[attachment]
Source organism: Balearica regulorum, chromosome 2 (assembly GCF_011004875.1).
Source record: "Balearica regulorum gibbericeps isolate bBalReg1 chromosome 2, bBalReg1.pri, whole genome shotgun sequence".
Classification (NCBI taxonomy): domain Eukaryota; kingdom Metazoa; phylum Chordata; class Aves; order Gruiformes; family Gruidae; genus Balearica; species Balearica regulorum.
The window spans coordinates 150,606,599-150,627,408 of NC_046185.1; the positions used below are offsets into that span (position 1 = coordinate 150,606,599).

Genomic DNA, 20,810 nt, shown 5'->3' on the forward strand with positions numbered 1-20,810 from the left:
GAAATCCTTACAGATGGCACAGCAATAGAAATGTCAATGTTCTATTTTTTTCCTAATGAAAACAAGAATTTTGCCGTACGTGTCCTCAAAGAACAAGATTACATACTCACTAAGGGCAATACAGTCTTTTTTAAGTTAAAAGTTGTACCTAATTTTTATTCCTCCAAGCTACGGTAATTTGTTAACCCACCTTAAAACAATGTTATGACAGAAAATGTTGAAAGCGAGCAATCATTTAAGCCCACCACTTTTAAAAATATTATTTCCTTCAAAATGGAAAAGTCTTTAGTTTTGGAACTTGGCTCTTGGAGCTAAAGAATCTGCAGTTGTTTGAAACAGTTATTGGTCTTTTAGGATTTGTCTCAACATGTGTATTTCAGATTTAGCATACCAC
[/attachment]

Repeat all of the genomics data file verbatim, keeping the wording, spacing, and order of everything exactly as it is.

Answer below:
Source organism: Balearica regulorum, chromosome 2 (assembly GCF_011004875.1).
Source record: "Balearica regulorum gibbericeps isolate bBalReg1 chromosome 2, bBalReg1.pri, whole genome shotgun sequence".
Classification (NCBI taxonomy): domain Eukaryota; kingdom Metazoa; phylum Chordata; class Aves; order Gruiformes; family Gruidae; genus Balearica; species Balearica regulorum.
The window spans coordinates 150,606,599-150,627,408 of NC_046185.1; the positions used below are offsets into that span (position 1 = coordinate 150,606,599).

Genomic DNA, 20,810 nt, shown 5'->3' on the forward strand with positions numbered 1-20,810 from the left:
GAAATCCTTACAGATGGCACAGCAATAGAAATGTCAATGTTCTATTTTTTTCCTAATGAAAACAAGAATTTTGCCGTACGTGTCCTCAAAGAACAAGATTACATACTCACTAAGGGCAATACAGTCTTTTTTAAGTTAAAAGTTGTACCTAATTTTTATTCCTCCAAGCTACGGTAATTTGTTAACCCACCTTAAAACAATGTTATGACAGAAAATGTTGAAAGCGAGCAATCATTTAAGCCCACCACTTTTAAAAATATTATTTCCTTCAAAATGGAAAAGTCTTTAGTTTTGGAACTTGGCTCTTGGAGCTAAAGAATCTGCAGTTGTTTGAAACAGTTATTGGTCTTTTAGGATTTGTCTCAACATGTGTATTTCAGATTTAGCATACCAC